In 2008, returning home to settle in Ghana has become a major economic and financial challenge for most people. One must save enough and budget not only to build a house and pay at least $10,000 to ship and pay duties and taxes on one vehicle, but learn to start and succeed in one’s own business in Ghana to survive. Failing that, some have maneuvered to enter government – implying aligning with the government in power! Even then one is not guaranteed ordinary water, stable electricity, decent transportation systems to conduct business in a secure manner or police security!

There is a school of thought that suggests that the way Ghana has wandered in the bush (so to speak) for half a century, the only way it can be saved is by the intervention in the public management by the men and women trained since independence and now resident abroad, the GLAs, also known as Diaspora Ghanaians. There is a love hate relationship, but we all know there is nothing anybody can do to prevent us form returning if we want. Most Ghanaians are even afraid of guns and most of us overseas are not (smile). The Electoral Commissioner, in his infinite wisdom, has not changed the rule that only a window period of 1-2 weeks are allowed for new people to register to vote – making sure that Diaspora Ghanaians may not infiltrate the system and return home to vote. What a crock! We used to call this skin-pain policy!

Another school of thought suggests that GLA- home-Ghanaian merger will never happen, and never without a “fight”. They argue that those entrenched in the corridors of power in Ghana will never give up power and privilege for others they have described as “less patriotic” for leaving the country, to come and share the glory and free government benefits such as the $75,000 Toyota Landcruiser vehicles! The fact is now obvious, that of Ghana’s estimated $10 billion in gross domestic product, about $8.29 Billion came though remittances alone last year (according to the governor of the Bank of Ghana, $6.2 Billion in the first 9 months of 2007). Ghana cannot generate even half or a quarter of what she consumes! Almost everything consumed in Ghana is imported, and our government seems helpless in offering major assistance to boost up small and medium size businesses that provide employment.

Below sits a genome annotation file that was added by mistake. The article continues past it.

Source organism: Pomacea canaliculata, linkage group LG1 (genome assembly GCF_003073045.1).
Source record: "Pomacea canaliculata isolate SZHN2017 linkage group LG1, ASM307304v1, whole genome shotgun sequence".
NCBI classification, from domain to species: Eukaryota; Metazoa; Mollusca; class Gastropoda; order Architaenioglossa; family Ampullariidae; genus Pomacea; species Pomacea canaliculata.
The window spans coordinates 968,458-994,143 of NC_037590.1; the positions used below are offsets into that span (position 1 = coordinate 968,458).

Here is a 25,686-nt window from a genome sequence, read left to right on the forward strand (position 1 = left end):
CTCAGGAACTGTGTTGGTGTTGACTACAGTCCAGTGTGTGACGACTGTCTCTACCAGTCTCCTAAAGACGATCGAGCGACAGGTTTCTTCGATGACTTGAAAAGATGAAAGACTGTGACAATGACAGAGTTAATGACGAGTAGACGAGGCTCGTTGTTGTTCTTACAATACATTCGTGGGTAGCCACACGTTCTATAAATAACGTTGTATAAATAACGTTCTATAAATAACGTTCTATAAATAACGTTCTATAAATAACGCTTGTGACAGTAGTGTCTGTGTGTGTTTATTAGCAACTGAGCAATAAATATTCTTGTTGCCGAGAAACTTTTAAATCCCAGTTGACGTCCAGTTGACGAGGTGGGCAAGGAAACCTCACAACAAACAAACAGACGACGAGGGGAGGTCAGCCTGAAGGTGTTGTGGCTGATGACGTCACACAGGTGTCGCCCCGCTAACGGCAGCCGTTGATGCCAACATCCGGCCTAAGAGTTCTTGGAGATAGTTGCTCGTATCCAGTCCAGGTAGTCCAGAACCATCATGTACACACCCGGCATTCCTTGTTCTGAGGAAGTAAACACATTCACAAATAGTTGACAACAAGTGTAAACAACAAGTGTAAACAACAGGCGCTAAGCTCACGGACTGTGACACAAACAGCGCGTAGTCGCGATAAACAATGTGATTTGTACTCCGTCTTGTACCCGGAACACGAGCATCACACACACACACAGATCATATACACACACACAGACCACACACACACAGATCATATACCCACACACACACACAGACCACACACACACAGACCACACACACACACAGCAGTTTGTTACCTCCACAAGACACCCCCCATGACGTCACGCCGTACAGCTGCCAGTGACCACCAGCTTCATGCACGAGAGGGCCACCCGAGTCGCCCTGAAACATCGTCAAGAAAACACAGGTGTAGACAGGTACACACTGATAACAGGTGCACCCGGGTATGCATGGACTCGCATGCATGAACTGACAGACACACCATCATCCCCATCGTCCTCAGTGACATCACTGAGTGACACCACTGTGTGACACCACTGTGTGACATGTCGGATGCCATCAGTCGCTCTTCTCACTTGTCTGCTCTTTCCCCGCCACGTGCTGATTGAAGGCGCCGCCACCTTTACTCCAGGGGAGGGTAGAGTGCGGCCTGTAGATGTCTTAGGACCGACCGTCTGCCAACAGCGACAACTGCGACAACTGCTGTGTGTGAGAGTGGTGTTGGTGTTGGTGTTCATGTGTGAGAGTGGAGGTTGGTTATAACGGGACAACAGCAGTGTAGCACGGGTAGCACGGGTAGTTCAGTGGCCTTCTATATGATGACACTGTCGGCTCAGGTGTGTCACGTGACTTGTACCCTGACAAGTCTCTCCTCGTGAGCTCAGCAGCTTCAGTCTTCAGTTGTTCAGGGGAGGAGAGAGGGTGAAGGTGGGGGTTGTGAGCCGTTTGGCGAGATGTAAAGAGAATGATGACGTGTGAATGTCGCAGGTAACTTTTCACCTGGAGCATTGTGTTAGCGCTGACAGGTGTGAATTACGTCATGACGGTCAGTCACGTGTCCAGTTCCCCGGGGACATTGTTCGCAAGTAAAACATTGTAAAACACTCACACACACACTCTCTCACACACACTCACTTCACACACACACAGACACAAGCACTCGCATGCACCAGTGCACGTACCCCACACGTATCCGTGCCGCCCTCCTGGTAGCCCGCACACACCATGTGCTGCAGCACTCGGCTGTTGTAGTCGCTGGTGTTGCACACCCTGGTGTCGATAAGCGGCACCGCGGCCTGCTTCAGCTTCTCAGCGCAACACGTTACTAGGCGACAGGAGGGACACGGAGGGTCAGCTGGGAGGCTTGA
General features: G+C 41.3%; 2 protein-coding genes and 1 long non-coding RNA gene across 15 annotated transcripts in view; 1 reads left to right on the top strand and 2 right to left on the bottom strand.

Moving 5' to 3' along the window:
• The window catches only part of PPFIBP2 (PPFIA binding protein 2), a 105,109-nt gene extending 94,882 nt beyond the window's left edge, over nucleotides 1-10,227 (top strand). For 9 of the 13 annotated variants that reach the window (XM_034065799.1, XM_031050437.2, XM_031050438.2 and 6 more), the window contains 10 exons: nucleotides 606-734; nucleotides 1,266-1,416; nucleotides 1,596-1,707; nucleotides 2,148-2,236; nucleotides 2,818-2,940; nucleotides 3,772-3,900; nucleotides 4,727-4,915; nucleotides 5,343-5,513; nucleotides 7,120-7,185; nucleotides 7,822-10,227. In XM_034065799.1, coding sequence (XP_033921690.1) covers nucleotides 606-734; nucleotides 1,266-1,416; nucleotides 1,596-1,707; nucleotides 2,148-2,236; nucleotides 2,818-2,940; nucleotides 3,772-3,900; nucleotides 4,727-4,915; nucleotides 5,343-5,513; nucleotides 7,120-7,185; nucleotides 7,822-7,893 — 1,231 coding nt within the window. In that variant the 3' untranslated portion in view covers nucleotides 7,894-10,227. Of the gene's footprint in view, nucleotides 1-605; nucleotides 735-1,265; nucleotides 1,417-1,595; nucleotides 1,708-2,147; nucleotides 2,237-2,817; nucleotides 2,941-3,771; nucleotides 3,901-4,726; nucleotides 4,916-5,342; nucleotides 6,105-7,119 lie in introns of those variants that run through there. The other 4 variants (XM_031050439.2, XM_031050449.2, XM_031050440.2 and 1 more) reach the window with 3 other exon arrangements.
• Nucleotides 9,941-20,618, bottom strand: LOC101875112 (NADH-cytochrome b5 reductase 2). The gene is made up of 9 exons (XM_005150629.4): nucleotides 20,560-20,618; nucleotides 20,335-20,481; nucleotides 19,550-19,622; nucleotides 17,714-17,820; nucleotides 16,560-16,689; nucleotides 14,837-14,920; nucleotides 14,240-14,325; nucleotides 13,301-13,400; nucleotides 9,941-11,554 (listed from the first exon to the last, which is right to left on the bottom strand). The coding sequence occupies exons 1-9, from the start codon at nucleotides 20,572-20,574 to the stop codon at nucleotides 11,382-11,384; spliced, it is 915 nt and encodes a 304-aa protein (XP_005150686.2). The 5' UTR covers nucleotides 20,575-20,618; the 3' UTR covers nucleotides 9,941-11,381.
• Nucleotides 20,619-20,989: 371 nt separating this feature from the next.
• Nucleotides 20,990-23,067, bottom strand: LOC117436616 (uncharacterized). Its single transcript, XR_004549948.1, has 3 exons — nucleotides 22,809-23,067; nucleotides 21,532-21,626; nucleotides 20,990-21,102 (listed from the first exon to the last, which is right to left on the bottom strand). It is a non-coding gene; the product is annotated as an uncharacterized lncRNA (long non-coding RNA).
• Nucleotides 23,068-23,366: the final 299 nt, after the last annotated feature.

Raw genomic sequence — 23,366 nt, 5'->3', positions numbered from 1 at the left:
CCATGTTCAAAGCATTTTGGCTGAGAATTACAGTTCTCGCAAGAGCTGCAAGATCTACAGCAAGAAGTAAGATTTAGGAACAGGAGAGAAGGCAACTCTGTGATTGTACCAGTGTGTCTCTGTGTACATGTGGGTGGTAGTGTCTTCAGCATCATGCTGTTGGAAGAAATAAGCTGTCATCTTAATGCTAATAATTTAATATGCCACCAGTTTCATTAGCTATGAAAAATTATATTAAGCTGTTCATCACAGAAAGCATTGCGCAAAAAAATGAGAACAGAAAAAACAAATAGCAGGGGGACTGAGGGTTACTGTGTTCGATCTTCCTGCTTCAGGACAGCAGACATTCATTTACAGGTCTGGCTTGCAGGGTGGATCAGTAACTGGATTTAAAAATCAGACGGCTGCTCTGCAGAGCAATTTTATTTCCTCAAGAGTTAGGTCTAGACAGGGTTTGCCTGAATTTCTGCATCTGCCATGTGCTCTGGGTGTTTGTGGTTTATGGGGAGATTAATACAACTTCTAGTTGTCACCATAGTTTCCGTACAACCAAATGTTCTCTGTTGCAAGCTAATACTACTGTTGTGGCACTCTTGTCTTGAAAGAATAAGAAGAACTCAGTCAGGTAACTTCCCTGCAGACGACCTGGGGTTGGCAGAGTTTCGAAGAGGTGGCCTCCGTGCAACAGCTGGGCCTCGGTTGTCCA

FAILED STATE Examining infrastructures like roads, communication networks, judiciary, security, ethics and corruption in government, and human and economic development factors, Ghana surely has symptoms regarded by some Professors as that of a failed state! No matter how the argument goes, the facts are that Ghana and the other African nations have fallen shamefully behind in some simple aspects of not only technology, but in know-how to be a player in the global marketplace. Politicians use words like “strategic investors” when in fact they invite foreign exploiters unlike the old pre-colonial days. Perhaps the most critical and worst aspects are in the simple art of forming organized communities under the laws of decentralization - the simple art of forming local governments, city councils, designing budgets and tax collection and accounting systems. Central government has failed and local governments have also failed. Everybody seems to think only of their homes and Poly-tank water reservoirs, as even delivery of common water and services have failed! We have in fact what one might describe as Poly-tank elitism and leadership! The bigger one’s poly-tank in the affluent suburbs, the higher ones ranking in government. In our next article we shall demonstrate how one can decide and finally migrate back home, the challenges and the rewards, self empowerment, and the necessity for us to plan to help our communities. We will use one man’s example who has been invited to return to stand as MP of his constituency.

Dr. Kwaku A. Danso
President, Ghana Leadership Union, Inc (NGO)
Intn'l Chair-Co-Founder, GNP -Ghana National Party
eMAIL: k.danso@comcast.ne

Columnist: Danso, Kwaku A.